Merchandise Trade Analysis - March 2018 - CMC

Merchandise Trade Analysis – March 2018

Monthly trade deficit hits an all-time high as imports surge in March

For the first time in four months, Canadian exporters posted solid growth in March, with total foreign sales increasing by 3.7 per cent over February to reach $47.6 billion. Although that increase brought exports to their highest level since last May, it was eclipsed by a widespread surge in imports, causing Canada’s trade deficit to widen to a new all-time monthly high of just over $4.1 billion.

While exports were higher in March, growth remains flat on a year-over-year basis. A year ago, Canada was enjoying an price-driven recovery in energy exports that lifted year-over-year growth into the double digits. By comparison, exports in March 2018 were just 1.9 per cent higher than they were 12 months earlier.  

 

For their part, imports hit a new record high in March, as Canadians bought more goods from the US, China and the EU. Total imports rose by 6.0 per cent for the month, reaching $51.7 billion and eclipsing the previous record set in December.

The increases in both imports and exports were driven by higher sales volumes. On the export side, shipment volumes rose by 3.0 per cent compared to February, bolstered by a 1.5 per cent increase in the prices that exporters received for their goods.

 

It was a similar story on the import side. While import prices were also 1.5 per cent higher, the volume of goods coming into Canada rose by 5.2 per cent in March.  

Turning to export products, growth was relatively widespread in March, with nine of the 11 broad product categories posting gains. Leading the way was the aerospace sector, where the delivery of four Bombardier CSeries jets caused exports to jump by $444 million – an increase of 24 per cent compared to February. There were also solid gains in agricultural and intermediate food products, as well as energy products, both of which rebounded from sharp declines in February. Led by higher wheat shipments, exports of agriculture and intermediate food products were up 14.7 per cent ($361 million) in March. Meanwhile, energy exports were up 4.2 per cent ($360 million) on the strength of higher crude oil deliveries.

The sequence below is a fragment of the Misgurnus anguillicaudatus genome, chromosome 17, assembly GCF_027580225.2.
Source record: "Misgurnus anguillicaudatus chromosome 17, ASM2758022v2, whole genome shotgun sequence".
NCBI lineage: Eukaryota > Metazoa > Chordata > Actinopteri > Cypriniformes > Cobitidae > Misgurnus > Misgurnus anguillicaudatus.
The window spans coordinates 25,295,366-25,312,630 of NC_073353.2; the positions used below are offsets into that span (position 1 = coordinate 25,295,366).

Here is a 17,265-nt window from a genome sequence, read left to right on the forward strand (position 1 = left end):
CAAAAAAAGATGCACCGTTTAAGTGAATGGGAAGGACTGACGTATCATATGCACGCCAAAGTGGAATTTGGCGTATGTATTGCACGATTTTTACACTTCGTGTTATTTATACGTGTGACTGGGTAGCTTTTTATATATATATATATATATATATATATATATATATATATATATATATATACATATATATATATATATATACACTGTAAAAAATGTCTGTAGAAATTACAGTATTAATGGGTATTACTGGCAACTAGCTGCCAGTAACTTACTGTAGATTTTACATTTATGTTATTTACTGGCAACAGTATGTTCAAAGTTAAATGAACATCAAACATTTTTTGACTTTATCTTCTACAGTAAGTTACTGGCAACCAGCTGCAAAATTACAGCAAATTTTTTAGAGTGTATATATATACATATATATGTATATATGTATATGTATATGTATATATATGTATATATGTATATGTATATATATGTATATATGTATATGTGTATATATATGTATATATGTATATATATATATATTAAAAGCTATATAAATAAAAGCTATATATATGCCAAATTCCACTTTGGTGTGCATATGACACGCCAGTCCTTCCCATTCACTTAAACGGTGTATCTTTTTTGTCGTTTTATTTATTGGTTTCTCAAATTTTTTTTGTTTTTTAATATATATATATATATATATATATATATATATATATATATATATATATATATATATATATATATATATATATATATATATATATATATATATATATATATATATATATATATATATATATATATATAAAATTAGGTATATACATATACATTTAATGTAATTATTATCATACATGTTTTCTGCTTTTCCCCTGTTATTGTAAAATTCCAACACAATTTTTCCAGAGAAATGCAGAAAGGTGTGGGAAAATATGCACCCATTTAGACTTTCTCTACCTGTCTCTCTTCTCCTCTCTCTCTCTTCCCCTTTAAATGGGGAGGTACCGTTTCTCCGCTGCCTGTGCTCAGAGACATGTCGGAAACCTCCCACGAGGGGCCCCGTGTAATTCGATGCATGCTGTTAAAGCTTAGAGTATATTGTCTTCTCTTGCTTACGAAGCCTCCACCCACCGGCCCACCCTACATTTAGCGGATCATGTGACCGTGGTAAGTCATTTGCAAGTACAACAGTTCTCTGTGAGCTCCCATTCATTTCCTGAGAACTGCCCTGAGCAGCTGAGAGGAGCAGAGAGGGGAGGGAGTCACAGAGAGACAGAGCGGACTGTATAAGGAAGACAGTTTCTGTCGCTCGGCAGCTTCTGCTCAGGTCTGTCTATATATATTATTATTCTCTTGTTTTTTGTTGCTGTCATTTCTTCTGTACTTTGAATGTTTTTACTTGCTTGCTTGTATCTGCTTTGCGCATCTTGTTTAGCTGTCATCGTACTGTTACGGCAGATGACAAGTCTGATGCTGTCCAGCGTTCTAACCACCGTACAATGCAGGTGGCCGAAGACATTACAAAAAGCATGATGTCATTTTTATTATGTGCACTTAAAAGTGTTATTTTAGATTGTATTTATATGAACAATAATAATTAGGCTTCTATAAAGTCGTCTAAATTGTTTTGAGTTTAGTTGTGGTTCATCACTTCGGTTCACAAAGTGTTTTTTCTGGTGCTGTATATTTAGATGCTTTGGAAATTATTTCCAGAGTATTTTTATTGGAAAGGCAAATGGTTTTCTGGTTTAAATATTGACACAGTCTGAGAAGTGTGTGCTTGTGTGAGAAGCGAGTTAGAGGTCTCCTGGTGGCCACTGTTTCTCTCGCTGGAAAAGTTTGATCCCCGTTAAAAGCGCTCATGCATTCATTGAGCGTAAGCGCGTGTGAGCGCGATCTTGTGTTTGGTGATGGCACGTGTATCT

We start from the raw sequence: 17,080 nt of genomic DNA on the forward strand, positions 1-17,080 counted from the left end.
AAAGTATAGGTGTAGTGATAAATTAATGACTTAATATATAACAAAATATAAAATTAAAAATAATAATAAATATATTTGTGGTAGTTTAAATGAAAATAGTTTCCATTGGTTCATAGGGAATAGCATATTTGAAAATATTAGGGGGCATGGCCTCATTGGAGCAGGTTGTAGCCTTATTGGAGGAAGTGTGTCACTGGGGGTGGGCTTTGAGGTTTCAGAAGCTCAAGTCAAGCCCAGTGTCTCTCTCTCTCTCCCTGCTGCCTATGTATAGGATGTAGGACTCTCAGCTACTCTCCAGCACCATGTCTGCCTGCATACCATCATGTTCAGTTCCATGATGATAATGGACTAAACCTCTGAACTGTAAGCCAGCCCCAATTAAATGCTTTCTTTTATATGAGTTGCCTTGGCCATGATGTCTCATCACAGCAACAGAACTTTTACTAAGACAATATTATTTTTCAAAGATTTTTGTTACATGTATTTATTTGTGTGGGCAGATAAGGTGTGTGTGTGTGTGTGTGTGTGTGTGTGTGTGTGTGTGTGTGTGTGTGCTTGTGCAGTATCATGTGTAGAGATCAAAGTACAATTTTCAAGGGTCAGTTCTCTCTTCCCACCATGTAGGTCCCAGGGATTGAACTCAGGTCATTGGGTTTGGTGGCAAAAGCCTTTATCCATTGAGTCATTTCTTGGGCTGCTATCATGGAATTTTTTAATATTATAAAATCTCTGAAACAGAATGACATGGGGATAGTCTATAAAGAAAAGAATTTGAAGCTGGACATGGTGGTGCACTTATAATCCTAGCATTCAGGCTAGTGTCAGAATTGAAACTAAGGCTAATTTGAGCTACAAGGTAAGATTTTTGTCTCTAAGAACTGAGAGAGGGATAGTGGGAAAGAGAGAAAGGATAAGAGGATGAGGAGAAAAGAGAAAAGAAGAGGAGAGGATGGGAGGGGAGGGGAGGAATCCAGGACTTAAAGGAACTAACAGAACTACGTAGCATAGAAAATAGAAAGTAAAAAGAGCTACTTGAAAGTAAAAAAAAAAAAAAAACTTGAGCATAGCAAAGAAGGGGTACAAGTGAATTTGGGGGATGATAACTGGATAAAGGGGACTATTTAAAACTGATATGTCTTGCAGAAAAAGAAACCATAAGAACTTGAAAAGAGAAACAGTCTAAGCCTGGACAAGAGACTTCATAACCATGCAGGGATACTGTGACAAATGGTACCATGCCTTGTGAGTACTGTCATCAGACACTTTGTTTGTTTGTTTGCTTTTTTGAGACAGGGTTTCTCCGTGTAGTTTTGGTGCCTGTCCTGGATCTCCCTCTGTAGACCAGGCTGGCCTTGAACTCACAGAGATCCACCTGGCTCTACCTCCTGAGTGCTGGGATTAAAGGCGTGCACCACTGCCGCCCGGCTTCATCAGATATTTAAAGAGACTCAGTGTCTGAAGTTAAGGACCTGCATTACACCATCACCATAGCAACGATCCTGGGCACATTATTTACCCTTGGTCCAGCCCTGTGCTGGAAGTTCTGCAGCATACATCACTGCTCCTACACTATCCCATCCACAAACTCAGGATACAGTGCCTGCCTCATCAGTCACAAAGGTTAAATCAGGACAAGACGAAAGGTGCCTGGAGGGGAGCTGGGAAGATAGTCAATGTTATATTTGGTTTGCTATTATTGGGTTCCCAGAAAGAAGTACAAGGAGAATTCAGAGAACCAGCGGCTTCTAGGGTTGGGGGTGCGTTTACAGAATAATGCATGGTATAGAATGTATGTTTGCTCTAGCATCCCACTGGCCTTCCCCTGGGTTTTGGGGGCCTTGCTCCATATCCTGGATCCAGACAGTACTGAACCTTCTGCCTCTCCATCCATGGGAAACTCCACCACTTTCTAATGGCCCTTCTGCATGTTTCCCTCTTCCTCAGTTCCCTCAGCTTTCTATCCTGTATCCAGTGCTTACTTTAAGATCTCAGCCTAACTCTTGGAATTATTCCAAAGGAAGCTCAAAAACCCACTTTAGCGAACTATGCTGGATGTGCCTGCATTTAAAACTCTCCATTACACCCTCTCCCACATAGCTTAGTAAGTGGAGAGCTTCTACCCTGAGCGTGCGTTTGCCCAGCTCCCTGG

On the negative side, lower shipments of nickel, copper and aluminum alloys drove exports of metal and mineral products down 0.8 per cent in March. Similarly, a decline in non-fuel petroleum products contributed to a drop in exports of chemical products. The only other notable weak spot for exports in March was the auto sector, where exports were effectively unchanged compared to February. Motor vehicles and parts exports have been flat since November and remain more than 12 per cent below their recent peak last May.

Export growth was also relatively widespread by destination. By far the most notable increase in March was a spike in sales to the United Kingdom. Exports to that country jumped more than 47 per cent ($543 million), regaining most of the steep losses from the previous month. Exports to the United States were up 1.2 per cent ($414 million), while there were also notable trade gains in Saudi Arabia, South Korea, Japan and Germany.

On the import side of the ledger, the 6.0 per cent spike in goods coming into Canada was distributed across a wide range of product types. Of the 11 broad product categories, nine were higher in March, with only energy and agriculture-related products down compared to February. On a dollar-value basis, the largest increases were in imports of motor vehicles and parts (up $795 million), and in consumer goods ($790 million).

 

Interestingly the spike in imports cannot be pinned to a specific source. The largest increase came from the United States, where imports jumped by more than $1.0 billion in March (3.1 per cent). However, imports from China increased by almost the same amount ($906 million, or 26.5 per cent), while purchases of goods from the EU were nearly $600 million higher compared to February.  

 

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